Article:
Popponesset Oyster Grant Approved By Conservation Commission, Again

The Mashpee Conservation Commission last night unanimously approved an application by local shellfisherman Richard J. Cook for a two-acre shellfish aquaculture grant in Popponesset Bay for the second time in two years.

The hearing represented the latest chapter in a nearly 18-month-long battle between Mr. Cook and 20 homeowners on Popponesset and Daniels islands who are in opposition to the grant.

Unlike many of the past hearings, which were lengthy, contentious and tense, last night’s was calm and the commission rapidly dispatched of its business relating to the grant, perhaps signaling a case of fatigue on both sides of the debate.

The vote was taken two weeks after the commission continued the hearing, pending receipt of a detailed, written narrative from Mr. Cook that would clearly explain how the aquaculture farm would be operated.

“The applicant has submitted the requested information standards, and it meets our performance standards,” Mashpee Conservation Agent Andrew R. McManus said.

The grant was initially proposed to be smaller and located close to shore off the north end of Popponesset Island. Late last year, facing a lawsuit with the potential to create a lengthy and costly legal battle, Mr. Cook abandoned those plans, choosing to pursue a smaller grant near the Popponesset Bay inlet, located at least 1,150 feet from the shoreline and the nearest Mashpee residences. Nonetheless, the opposition and its legal team followed Mr. Cook to the new grant location.

The opposition to Mr. Cook’s grant proposal has presented a laundry list of concerns throughout the extended debate, primarily focusing its location in a velocity zone, which could potentially create storm-borne shellfishing gear and debris that could cause property damage.

Other concerns have included impediments to recreational activity, decreases in property value, noise and visual disturbance from motorized equipment that could potentially be used in the operation, endangerment of the habitat of terns and piping plovers, and the viability of anchoring systems that would tether the gear to the land under the ocean.

Most recently, the opposition has argued that the project was a development of regional impact, which would trigger a review by the Cape Cod Commission and call for all abutters along the bay, including those in Barnstable, to be notified of the plans.

According to details presented in the narrative, day-to-day operations of the business would entail two workers, including Mr. Cook, working four to five days per week, for approximately five hours per day. The grant would be accessed by a 21-foot boat launched from a Mashpee public boat ramp, and daily maintenance of the grant would include flipping the mesh bags used to grow the oysters, sorting the shellfish by hand once a week, and inspecting markers and gear on regular basis.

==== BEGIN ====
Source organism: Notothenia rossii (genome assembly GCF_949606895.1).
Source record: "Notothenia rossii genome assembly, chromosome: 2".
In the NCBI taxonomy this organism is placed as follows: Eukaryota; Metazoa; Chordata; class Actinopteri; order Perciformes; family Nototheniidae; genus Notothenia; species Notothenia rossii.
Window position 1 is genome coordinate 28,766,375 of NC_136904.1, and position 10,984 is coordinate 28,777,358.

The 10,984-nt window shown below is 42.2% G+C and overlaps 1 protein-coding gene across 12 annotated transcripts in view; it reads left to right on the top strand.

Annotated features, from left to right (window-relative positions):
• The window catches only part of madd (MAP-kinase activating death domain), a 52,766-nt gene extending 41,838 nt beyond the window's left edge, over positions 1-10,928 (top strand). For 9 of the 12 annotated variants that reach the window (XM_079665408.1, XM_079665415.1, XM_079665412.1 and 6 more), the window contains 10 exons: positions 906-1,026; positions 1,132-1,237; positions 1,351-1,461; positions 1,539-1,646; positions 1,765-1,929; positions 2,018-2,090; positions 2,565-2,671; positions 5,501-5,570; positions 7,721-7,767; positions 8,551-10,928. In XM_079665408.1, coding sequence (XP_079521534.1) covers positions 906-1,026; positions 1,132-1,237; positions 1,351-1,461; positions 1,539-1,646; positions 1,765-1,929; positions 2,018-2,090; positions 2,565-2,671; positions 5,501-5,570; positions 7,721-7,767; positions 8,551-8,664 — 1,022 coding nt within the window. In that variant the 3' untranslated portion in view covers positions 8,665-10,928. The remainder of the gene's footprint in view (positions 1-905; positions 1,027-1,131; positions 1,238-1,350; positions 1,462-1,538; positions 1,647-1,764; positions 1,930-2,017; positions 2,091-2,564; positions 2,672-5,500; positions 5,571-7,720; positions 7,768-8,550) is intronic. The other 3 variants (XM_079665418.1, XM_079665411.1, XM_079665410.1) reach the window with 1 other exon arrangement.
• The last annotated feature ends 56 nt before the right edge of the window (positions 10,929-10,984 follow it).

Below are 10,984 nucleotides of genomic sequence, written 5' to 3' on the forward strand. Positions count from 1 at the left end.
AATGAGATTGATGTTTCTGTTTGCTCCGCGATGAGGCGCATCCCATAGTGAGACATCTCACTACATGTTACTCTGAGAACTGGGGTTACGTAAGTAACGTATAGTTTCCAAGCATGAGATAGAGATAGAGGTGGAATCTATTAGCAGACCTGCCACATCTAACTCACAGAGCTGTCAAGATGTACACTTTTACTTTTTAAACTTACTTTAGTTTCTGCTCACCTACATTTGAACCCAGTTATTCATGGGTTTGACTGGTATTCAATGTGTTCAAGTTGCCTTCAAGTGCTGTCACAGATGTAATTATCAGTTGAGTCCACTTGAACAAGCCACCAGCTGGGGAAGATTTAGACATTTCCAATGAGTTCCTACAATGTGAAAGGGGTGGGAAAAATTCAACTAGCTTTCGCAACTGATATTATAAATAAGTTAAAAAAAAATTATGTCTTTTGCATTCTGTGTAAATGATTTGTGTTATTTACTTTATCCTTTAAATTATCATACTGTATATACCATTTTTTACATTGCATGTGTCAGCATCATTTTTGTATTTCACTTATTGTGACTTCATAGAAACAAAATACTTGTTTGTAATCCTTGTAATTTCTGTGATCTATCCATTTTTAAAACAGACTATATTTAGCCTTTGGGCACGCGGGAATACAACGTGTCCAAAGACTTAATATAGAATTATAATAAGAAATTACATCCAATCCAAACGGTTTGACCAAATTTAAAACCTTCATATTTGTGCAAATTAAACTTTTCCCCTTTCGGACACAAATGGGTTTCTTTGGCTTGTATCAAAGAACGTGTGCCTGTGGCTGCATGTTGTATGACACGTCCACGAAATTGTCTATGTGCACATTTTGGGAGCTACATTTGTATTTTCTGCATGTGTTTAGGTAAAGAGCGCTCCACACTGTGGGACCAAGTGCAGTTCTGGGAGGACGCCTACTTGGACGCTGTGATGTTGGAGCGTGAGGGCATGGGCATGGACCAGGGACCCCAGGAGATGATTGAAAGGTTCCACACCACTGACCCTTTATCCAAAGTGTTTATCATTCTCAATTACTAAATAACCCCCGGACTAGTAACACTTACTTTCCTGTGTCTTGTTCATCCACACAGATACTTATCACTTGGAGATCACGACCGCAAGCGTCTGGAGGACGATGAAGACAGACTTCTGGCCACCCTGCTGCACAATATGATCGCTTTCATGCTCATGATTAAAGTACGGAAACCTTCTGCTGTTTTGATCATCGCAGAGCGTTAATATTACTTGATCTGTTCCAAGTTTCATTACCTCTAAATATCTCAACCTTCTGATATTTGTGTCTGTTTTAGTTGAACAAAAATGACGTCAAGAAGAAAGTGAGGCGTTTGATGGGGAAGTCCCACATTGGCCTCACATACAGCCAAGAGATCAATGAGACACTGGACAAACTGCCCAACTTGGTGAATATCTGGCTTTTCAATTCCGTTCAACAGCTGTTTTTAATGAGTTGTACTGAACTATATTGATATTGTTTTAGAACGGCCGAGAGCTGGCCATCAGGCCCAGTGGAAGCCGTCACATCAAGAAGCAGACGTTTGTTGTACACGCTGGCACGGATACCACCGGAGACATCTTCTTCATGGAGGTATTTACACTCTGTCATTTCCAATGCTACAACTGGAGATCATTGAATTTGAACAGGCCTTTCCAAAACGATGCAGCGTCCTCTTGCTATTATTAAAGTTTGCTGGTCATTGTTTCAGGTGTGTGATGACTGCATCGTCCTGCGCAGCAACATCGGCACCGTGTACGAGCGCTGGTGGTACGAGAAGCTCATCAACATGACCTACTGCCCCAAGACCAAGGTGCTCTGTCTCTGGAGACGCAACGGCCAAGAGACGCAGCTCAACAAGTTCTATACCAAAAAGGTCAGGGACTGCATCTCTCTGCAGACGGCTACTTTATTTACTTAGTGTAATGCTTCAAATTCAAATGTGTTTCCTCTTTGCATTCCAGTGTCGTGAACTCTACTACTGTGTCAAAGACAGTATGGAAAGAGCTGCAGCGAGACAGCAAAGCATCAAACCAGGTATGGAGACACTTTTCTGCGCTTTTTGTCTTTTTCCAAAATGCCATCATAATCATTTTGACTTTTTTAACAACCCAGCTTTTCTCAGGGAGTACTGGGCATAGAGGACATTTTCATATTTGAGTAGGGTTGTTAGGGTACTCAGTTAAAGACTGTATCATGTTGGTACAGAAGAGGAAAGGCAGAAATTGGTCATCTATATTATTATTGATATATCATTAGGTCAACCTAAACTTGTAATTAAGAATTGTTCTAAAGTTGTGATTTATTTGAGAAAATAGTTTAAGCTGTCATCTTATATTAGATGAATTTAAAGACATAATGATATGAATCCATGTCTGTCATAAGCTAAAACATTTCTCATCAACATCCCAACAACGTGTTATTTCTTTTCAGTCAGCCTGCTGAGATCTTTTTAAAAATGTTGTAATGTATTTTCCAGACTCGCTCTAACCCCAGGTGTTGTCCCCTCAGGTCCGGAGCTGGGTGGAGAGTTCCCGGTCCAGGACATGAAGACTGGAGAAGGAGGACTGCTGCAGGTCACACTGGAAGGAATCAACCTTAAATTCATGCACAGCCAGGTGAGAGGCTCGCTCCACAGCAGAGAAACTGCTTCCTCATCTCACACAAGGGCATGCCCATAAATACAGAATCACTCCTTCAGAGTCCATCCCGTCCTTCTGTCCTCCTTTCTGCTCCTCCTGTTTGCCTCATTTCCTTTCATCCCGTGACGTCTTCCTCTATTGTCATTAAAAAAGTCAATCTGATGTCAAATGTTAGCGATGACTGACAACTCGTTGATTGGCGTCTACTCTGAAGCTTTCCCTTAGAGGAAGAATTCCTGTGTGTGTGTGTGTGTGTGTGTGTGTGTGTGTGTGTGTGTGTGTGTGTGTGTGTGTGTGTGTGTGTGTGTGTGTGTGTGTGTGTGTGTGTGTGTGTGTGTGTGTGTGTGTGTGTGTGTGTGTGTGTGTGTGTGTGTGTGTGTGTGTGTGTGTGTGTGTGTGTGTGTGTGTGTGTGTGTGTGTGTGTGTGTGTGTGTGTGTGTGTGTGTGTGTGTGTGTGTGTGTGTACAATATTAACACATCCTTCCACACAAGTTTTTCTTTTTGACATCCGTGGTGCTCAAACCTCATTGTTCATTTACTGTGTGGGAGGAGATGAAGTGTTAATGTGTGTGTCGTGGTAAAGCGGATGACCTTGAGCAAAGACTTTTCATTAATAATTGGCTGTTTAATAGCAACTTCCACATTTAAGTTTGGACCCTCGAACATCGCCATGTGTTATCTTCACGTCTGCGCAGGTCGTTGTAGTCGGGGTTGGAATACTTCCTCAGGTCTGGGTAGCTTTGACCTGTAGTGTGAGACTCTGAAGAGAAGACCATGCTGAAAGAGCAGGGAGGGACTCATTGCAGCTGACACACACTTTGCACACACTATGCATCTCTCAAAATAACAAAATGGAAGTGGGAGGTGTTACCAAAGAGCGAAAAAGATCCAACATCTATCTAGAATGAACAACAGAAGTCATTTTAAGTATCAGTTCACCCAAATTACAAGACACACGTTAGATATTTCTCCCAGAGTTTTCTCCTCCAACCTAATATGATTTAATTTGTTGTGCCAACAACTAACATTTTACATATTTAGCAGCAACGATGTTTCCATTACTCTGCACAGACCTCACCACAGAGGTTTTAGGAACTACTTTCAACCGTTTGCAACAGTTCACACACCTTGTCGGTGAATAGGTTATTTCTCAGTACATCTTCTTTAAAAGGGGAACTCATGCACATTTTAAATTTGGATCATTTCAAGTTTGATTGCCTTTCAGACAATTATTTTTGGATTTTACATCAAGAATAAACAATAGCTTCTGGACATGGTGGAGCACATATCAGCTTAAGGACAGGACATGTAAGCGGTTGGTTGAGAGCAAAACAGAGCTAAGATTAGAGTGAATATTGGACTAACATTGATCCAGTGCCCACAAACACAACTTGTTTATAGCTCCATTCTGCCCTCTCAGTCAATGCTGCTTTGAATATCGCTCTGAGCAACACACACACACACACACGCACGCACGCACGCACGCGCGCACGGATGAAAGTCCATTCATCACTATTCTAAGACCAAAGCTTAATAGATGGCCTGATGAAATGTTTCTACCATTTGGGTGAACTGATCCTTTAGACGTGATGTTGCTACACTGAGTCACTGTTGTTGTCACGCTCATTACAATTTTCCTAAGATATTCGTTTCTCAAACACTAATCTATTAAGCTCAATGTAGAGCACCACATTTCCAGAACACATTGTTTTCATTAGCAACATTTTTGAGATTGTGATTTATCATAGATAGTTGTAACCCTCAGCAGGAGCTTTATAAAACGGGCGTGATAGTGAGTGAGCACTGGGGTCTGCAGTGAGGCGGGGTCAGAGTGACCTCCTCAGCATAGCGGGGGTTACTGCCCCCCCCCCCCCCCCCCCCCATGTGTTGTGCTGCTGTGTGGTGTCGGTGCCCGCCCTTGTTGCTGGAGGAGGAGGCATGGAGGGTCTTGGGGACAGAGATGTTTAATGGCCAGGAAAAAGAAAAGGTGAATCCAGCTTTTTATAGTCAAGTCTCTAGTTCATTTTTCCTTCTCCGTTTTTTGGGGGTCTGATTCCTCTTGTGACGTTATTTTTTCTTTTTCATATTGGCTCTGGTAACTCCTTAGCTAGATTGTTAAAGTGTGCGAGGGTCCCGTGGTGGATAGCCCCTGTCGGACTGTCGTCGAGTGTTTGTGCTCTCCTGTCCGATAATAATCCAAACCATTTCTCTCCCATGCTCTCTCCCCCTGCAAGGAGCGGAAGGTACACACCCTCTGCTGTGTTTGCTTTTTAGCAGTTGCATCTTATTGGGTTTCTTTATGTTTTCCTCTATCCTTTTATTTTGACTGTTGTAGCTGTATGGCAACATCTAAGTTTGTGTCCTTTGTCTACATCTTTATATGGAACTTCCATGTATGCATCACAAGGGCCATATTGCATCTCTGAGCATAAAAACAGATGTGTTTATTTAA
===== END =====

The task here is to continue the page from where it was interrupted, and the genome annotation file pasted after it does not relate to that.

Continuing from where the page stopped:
In addition, the narrative stated that all bags would remain completely underwater at mean low tide, and that Mr. Cook would not operate equipment on weekends, or before 8 AM on weekdays between Memorial Day and Labor Day.

The narrative also detailed a contingency plan for recovering any loose gear, and highlighted that Mr. Cook would also secure appropriate liability insurance.

Brian J. Wall, an attorney representing the opposition, briefly addressed the commission, but was quickly shut down by board Chairman John J. Fitzsimmons.

“We recognize that you have submitted a letter with a number of issues, but we will not discuss it tonight. We have thoroughly reviewed the letter, and found it to be without merit,” Mr. Fitzsimmons said.

While it is widely expected that the opposition will appeal the commission’s decision to Barnstable Superior Court as it did with the prior application, Mr. Cook appeared pleased and ready to move forward with his plans. A vote to support the project earlier this year by the Mashpee Board of Selectmen, another step in the lengthy, multi-agency permitting process, is already being challenged in Barnstable Superior Court.

“I am optimistic that tonight was the final hearing, and that I can now pull my permits at town hall and start growing oysters as soon as possible,” Mr. Cook said.

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